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Exact same thing here.  Constant texts and calls from financially unsophisticated folks for two straight weeks right at the recent top.

 

I had many friends and coworkers asking my opinion on crypto-currencies when is was above $15k.  My answer was I didn't have an opinion and don't invest in things I don't understand.

 

Now that the price has dropped all I hear is crickets.  If my favorite stocks dropped 50% (from fairly valued or undervalued basis) I would be backing up the truck and telling everyone who will listen what good deals there are to be had.

 

This has been an interesting behavioral experiment.

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Exact same thing here.  Constant texts and calls from financially unsophisticated folks for two straight weeks right at the recent top.

 

I had many friends and coworkers asking my opinion on crypto-currencies when is was above $15k.  My answer was I didn't have an opinion and don't invest in things I don't understand.

 

Now that the price has dropped all I hear is crickets.  If my favorite stocks dropped 50% (from fairly valued or undervalued basis) I would be backing up the truck and telling everyone who will listen what good deals there are to be had.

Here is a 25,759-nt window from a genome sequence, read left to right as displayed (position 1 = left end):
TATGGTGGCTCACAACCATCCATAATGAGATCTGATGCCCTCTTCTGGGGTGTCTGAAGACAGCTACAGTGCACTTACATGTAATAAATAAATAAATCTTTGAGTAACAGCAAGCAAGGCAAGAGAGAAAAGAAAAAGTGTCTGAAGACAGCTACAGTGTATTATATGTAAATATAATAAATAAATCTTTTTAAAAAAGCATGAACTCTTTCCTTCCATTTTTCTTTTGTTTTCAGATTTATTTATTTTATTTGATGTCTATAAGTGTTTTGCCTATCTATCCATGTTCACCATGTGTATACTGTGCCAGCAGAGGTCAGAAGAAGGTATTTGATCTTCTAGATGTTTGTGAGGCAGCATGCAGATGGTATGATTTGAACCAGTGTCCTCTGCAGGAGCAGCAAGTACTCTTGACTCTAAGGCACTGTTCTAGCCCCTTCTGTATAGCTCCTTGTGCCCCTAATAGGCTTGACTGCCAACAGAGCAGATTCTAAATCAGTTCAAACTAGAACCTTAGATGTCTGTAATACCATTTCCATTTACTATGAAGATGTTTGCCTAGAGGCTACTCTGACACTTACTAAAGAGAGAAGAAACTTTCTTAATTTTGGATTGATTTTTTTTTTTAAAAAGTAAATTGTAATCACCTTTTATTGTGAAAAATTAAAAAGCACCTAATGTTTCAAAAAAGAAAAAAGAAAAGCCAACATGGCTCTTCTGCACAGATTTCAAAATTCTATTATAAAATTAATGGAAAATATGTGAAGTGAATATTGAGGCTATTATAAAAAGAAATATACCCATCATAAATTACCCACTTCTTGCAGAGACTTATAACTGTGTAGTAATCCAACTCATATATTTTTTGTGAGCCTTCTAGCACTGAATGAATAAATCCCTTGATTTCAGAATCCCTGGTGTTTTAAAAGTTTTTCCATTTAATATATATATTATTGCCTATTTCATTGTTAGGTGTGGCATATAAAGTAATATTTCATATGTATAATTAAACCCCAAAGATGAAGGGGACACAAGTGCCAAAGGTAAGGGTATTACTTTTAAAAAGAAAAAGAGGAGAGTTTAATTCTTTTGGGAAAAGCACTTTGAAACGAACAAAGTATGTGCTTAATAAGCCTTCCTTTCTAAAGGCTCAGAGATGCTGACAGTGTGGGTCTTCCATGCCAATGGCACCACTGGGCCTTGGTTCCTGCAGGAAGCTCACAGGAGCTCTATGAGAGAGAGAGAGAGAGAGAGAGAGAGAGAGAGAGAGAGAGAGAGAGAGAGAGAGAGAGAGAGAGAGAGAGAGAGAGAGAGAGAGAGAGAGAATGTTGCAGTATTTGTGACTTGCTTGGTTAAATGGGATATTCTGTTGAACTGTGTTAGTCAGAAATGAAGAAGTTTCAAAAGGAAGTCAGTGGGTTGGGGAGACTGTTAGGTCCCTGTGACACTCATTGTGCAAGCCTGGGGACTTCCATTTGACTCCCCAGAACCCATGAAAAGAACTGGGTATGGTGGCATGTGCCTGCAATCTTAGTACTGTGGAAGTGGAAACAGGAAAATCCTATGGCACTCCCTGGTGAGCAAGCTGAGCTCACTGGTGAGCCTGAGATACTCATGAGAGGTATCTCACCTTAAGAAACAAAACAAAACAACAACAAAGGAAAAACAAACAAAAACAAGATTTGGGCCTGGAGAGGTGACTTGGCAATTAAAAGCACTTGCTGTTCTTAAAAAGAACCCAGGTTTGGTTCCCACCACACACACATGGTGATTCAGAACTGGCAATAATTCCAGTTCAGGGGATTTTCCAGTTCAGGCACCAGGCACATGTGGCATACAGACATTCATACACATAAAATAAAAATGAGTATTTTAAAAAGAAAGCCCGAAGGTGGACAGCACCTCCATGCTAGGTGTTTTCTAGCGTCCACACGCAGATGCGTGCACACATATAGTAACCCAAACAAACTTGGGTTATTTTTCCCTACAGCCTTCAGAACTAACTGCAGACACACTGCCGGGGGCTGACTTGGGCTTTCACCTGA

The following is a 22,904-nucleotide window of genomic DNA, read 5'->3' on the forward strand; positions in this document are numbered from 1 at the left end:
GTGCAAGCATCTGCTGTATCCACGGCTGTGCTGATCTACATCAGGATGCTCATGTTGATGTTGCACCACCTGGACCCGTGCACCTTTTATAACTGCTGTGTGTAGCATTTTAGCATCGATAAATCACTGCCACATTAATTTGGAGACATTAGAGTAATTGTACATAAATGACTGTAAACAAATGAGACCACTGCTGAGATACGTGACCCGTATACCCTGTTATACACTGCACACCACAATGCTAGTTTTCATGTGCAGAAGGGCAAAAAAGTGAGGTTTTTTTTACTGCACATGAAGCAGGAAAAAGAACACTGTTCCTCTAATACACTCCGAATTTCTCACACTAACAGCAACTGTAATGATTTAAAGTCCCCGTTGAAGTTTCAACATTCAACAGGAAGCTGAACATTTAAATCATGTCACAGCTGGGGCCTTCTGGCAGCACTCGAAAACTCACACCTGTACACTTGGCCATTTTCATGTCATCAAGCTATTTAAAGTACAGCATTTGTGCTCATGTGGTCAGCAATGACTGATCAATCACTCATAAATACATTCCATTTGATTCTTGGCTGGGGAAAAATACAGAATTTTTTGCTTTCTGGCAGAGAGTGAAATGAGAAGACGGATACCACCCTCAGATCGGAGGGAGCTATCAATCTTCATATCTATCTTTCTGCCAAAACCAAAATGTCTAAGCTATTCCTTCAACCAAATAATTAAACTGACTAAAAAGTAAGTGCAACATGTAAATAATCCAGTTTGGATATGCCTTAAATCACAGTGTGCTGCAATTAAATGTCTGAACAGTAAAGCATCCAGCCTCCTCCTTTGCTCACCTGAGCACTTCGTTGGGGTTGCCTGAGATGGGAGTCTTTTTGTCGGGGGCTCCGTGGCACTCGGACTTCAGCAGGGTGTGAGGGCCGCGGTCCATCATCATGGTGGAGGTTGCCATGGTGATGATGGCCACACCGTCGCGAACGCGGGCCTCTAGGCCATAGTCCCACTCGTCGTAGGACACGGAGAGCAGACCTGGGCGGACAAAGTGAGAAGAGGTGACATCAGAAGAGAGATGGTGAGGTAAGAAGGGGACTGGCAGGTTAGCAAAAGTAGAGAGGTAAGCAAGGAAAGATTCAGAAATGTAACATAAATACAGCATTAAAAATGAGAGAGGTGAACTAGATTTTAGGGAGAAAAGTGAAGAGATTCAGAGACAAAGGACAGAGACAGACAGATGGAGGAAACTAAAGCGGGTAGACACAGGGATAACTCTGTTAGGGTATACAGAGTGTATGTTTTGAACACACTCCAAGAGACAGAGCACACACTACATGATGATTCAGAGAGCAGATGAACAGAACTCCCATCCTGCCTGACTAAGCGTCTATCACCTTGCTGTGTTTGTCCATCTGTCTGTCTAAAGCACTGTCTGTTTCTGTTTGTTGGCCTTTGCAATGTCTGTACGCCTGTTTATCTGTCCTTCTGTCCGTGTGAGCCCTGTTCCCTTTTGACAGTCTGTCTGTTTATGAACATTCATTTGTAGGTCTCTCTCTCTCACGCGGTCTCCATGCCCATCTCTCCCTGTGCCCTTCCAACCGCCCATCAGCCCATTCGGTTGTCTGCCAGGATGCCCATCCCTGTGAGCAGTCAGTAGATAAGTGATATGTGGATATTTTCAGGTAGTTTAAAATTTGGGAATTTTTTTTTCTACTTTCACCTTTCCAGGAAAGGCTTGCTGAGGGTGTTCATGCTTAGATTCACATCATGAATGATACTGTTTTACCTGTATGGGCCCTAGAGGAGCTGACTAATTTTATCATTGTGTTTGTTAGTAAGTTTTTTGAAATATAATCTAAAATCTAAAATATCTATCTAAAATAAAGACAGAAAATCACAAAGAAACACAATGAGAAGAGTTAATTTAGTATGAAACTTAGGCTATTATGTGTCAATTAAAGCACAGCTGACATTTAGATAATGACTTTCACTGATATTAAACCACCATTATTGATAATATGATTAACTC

This has been an interesting behavioral experiment.

 

Same here. I had a coworker who paid off his mortgage and keep the rest of his money in cash for last few years, and was telling me he is planning to buy some bitcoins

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I had many friends and coworkers asking my opinion on crypto-currencies when is was above $15k.  My answer was I didn't have an opinion and don't invest in things I don't understand.

 

Now that the price has dropped all I hear is crickets.  If my favorite stocks dropped 50% (from fairly valued or undervalued basis) I would be backing up the truck and telling everyone who will listen what good deals there are to be had.

 

This has been an interesting behavioral experiment.

I have a hobby selling physical gold & silver.  I will sell bars & coins and stuff like that.

 

I have established clients and am always getting new ones.

 

I can tell you WITHOUT A DOUBT that more people are interested in precious metals when the price is going up and the price is HIGH.

 

Most people WILL NOT buy when the price is low...they are too scared it is going lower.

 

They want to buy when it is high & going higher.  I also suspect that this is the same in most markets.